The arrival home of considerable numbers of exchanged prisoners of war demanded the fixing of a policy with regard to the personal pay accounts they brought back from the enemy country in which they had been detained. Some credit balances were found to be very large and to be due to profits derived from services rendered page 441 to fellow prisoners, from trading and sometimes from gambling. To avoid the difficult task of deciding which of the sources of income were fair and thus calculating how much of a prisoner's credit balance should be recognised, the New Zealand Government decided in 1944 that no deductions for German pay, or credits for savings of German pay, would be made against an ex-prisoner's service pay account. This decision was reinforced by the likelihood that insufficient documentary evidence would be available for accurate computation of balances, and by the desirability of treating ex-prisoners from Germany on the same basis as those from Italy.
The other matters affecting British prisoners and civilians in Europe which required close attention in this period arose mostly from the difficulties forced upon Germany by Allied operations on the Continent. No agreement was ever reached between belligerents for the exchange of information regarding the exact locations of prisoner-of-war and civilian internment camps, though in practice both sides received information incidentally in the reports on camps in which their nationals were held. This information was used by the Air Ministry in the briefing of aircrews before operations over the Continent, and no doubt prevented many casualties. But it did not include the locations of camps reported as containing only nationals of other Allied countries. Some thirty camps in Germany and occupied France were bombed, and notified loss of life among prisoners of war through this cause totalled about a thousand. There was a continual struggle with the German authorities to have camps removed from locations likely to be in danger from air attack, and also to allow sufficient air-raid shelter accommodation in all camps. By late 1944 it was apparent that the Germans did not have the material to build new camps, and effort was concentrated on securing adequate shelters. It was also thought at the time that they lacked sufficient rolling stock to move prisoners, but subsequent events showed that if necessary they could move them with or without transport.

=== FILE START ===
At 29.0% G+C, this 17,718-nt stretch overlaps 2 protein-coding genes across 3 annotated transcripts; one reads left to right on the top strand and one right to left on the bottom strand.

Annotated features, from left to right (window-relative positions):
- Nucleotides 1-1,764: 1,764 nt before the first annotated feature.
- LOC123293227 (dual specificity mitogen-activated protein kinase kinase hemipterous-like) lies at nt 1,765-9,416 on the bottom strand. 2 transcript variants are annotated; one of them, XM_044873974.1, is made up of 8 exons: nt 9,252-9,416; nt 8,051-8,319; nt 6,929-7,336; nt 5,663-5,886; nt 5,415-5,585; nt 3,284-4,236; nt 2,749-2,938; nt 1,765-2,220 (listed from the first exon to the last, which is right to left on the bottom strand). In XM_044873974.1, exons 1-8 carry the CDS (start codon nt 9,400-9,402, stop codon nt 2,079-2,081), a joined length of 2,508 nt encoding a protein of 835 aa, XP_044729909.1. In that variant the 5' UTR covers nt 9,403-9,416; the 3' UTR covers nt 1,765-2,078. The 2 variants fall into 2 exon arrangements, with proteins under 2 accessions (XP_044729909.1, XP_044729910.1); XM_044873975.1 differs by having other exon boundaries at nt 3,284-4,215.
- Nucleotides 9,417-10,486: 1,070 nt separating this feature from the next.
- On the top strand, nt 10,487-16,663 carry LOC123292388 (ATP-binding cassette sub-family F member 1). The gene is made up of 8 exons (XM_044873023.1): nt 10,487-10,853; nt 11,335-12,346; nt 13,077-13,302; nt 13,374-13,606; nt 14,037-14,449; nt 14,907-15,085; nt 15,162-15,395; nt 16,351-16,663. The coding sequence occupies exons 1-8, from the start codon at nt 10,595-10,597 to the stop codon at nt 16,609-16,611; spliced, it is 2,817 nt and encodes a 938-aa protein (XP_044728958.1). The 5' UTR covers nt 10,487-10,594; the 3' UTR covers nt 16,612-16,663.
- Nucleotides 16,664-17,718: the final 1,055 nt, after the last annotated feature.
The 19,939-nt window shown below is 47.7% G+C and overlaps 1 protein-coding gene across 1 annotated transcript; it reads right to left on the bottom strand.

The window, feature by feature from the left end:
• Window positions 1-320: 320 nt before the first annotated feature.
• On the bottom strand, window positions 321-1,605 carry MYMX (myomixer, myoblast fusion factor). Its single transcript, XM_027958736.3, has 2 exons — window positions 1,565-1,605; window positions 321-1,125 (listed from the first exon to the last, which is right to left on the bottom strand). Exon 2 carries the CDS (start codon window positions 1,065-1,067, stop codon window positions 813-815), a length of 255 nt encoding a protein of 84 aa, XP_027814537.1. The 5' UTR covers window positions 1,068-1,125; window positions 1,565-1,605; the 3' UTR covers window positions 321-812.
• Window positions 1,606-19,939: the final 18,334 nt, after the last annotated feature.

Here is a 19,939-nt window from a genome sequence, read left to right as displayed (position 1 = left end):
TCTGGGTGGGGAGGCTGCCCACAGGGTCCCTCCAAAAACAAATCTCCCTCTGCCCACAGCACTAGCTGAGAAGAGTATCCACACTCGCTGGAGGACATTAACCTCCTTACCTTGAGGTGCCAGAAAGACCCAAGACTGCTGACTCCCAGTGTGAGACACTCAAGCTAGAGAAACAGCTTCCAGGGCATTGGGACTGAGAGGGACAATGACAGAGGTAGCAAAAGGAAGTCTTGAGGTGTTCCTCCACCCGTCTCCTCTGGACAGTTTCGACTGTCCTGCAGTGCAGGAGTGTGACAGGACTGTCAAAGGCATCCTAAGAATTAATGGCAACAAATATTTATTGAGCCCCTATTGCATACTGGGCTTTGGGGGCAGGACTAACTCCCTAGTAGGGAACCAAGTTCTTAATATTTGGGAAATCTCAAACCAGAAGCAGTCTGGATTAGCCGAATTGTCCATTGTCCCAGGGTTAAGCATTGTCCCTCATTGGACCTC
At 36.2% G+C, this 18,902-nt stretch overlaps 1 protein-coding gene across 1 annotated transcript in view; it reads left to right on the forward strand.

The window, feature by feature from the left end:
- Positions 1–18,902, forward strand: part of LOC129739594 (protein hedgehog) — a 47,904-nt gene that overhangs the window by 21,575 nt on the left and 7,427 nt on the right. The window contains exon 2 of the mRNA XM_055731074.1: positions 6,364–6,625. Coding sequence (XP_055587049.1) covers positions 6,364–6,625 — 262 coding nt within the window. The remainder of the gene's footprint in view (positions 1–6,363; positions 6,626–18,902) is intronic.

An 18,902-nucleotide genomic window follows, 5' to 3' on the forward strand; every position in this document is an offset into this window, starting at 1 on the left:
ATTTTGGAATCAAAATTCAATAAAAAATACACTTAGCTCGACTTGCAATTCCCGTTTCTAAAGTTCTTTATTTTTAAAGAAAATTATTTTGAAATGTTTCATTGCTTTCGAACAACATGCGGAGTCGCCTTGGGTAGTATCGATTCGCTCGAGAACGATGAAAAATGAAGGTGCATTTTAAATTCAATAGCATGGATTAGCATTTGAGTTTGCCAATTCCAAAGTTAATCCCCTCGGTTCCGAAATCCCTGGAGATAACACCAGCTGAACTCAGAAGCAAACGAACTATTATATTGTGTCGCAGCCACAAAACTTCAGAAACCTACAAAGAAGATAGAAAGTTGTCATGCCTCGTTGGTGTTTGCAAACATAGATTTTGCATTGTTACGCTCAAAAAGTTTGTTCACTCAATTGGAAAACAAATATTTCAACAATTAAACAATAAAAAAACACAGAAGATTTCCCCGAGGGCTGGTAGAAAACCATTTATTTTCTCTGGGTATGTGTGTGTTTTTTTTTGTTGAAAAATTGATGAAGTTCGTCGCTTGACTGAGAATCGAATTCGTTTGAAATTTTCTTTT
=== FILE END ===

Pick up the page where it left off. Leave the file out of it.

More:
The invasion of the Continent and the desperate military situation of Germany resulting from exhausting campaigns and destructive air attacks brought about an increasing tendency on the part of the German authorities to approximate the working conditions of prisoners of war to those of their own civilians. Working time at some Arbeitskommandos increased to ten or eleven hours a day, and men were sometimes forced to do overtime in excess of the period worked by German civilians. Conditions of work in coal mines and attempts to make prisoners work during air raids were two other matters related to Germany's desperate last effort on which representations had constantly to be made.page 442